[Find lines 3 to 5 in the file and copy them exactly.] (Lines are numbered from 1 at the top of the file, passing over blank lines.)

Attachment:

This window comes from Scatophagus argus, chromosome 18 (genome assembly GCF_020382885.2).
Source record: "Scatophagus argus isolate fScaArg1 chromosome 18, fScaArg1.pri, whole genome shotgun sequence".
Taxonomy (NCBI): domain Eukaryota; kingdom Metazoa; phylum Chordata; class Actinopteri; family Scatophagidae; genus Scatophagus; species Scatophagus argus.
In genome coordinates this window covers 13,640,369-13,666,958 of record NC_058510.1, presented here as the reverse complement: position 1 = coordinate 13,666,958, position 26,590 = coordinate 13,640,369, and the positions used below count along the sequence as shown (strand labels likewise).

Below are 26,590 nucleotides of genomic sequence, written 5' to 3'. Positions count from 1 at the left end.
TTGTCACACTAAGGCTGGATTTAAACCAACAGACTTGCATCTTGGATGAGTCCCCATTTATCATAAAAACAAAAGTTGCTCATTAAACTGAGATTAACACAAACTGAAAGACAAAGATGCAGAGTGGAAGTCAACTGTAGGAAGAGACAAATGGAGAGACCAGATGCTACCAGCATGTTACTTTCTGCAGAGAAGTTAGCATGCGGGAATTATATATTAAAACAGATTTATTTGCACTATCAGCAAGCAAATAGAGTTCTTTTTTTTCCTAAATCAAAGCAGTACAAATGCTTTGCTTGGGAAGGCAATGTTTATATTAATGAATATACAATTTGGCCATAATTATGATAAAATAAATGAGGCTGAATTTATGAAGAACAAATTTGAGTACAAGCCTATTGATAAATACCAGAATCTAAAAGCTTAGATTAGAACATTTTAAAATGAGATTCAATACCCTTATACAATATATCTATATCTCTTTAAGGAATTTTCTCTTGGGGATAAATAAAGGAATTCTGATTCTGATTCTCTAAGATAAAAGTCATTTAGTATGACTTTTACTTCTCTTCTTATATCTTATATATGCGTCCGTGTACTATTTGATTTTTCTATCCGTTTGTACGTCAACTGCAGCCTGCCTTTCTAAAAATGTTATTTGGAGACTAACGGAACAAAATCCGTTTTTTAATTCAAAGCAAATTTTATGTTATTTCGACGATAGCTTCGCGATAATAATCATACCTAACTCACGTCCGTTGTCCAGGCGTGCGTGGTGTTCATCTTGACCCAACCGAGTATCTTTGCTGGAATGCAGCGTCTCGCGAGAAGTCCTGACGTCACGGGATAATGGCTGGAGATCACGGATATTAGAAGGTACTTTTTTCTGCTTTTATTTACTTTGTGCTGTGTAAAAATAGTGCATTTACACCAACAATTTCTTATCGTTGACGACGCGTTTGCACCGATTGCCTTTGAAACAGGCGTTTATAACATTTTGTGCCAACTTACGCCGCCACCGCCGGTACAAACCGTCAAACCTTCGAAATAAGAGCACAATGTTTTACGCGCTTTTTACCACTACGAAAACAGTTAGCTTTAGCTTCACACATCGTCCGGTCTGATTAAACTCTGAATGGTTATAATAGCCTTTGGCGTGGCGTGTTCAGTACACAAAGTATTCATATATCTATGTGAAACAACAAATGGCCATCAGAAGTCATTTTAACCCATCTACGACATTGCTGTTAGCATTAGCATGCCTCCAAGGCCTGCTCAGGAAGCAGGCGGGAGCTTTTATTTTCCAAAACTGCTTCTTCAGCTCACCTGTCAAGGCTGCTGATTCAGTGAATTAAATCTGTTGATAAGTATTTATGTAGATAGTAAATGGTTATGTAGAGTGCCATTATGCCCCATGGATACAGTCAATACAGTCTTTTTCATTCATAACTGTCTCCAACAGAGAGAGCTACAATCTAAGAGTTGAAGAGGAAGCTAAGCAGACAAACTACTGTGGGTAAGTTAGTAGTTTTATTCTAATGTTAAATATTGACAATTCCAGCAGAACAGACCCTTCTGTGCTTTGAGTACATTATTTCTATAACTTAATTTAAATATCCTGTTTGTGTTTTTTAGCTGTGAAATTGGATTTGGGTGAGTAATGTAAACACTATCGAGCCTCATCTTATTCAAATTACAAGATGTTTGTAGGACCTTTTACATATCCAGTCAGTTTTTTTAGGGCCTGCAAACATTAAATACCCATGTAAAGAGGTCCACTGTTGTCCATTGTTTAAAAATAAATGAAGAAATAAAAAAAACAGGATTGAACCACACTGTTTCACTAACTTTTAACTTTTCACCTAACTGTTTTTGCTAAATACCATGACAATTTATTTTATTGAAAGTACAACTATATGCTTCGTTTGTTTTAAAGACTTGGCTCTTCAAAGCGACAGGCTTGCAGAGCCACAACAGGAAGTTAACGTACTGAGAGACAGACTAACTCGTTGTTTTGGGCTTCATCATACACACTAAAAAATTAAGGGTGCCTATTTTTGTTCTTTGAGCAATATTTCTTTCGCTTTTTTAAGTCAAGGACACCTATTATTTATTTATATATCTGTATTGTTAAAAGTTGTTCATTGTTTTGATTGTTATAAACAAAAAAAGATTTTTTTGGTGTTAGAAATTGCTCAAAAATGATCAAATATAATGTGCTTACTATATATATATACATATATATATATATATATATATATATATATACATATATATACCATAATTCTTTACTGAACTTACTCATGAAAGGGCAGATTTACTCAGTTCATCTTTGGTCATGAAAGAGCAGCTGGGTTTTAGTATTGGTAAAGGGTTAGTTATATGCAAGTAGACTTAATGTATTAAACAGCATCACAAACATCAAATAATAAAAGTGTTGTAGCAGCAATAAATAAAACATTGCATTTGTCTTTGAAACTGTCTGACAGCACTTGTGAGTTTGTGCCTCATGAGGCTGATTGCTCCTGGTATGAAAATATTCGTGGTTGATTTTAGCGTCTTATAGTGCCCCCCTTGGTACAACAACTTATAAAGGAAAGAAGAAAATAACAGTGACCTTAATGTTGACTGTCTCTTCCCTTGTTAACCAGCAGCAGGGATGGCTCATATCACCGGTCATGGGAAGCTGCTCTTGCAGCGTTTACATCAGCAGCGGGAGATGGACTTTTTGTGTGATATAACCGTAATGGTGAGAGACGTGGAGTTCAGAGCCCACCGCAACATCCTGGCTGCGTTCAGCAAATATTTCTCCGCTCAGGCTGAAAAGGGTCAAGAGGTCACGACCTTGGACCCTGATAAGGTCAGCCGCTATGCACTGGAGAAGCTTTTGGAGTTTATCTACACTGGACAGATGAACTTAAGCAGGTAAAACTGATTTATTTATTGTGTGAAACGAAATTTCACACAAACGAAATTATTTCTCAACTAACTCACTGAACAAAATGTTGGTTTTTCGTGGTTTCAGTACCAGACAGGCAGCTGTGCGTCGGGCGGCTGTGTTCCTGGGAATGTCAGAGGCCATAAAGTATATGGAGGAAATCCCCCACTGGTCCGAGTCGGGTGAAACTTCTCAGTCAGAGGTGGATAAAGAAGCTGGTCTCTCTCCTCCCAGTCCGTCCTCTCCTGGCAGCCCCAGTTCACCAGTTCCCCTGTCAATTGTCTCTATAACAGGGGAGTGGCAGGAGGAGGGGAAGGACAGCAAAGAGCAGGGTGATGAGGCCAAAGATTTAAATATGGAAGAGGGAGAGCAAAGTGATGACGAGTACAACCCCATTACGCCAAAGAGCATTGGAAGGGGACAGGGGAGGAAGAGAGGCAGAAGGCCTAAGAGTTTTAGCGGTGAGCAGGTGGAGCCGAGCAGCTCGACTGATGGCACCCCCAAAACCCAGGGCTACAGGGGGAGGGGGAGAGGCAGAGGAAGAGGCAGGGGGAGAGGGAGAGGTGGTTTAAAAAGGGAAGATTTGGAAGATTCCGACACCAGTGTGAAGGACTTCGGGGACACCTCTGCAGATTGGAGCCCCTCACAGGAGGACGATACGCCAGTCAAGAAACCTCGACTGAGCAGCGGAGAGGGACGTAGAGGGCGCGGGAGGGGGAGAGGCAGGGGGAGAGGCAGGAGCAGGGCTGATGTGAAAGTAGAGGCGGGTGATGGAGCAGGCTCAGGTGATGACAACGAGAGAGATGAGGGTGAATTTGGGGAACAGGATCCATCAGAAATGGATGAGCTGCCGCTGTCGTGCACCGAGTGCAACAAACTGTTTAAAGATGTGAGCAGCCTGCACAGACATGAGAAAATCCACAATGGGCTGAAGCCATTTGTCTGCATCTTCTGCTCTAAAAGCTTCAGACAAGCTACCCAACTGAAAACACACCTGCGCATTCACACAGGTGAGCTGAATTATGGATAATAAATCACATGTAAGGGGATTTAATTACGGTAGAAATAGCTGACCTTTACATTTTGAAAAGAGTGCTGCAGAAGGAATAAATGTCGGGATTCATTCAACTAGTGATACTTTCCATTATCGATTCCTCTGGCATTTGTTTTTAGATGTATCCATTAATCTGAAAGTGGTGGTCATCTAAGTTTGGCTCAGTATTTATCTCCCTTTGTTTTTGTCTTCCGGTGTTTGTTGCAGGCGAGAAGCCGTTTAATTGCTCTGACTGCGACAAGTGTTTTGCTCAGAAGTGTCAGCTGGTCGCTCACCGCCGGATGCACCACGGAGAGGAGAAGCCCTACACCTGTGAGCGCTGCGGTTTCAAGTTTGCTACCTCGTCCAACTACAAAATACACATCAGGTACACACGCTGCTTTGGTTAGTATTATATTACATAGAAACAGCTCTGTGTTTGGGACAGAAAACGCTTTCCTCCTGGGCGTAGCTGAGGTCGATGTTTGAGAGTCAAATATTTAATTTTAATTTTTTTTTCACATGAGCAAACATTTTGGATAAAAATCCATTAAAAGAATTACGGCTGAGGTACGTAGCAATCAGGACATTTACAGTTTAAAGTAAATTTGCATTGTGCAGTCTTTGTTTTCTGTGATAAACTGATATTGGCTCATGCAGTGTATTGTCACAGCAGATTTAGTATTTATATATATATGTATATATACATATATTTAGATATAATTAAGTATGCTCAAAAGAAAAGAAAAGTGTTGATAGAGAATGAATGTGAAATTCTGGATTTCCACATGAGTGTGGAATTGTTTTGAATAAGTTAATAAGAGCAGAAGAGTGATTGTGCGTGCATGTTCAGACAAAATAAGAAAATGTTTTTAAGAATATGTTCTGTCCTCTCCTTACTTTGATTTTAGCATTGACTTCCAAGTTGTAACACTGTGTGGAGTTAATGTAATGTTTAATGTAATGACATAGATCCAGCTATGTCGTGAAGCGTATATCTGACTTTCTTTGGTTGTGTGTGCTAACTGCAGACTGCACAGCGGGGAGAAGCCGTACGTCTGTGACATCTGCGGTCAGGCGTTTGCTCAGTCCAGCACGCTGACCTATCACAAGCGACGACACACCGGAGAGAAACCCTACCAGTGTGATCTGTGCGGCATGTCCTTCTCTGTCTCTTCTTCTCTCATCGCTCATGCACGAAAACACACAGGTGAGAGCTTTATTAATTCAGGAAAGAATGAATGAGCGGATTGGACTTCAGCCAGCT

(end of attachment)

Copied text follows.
Taxonomy (NCBI): domain Eukaryota; kingdom Metazoa; phylum Chordata; class Actinopteri; family Scatophagidae; genus Scatophagus; species Scatophagus argus.
In genome coordinates this window covers 13,640,369-13,666,958 of record NC_058510.1, presented here as the reverse complement: position 1 = coordinate 13,666,958, position 26,590 = coordinate 13,640,369, and the positions used below count along the sequence as shown (strand labels likewise).

Below are 26,590 nucleotides of genomic sequence, written 5' to 3'. Positions count from 1 at the left end.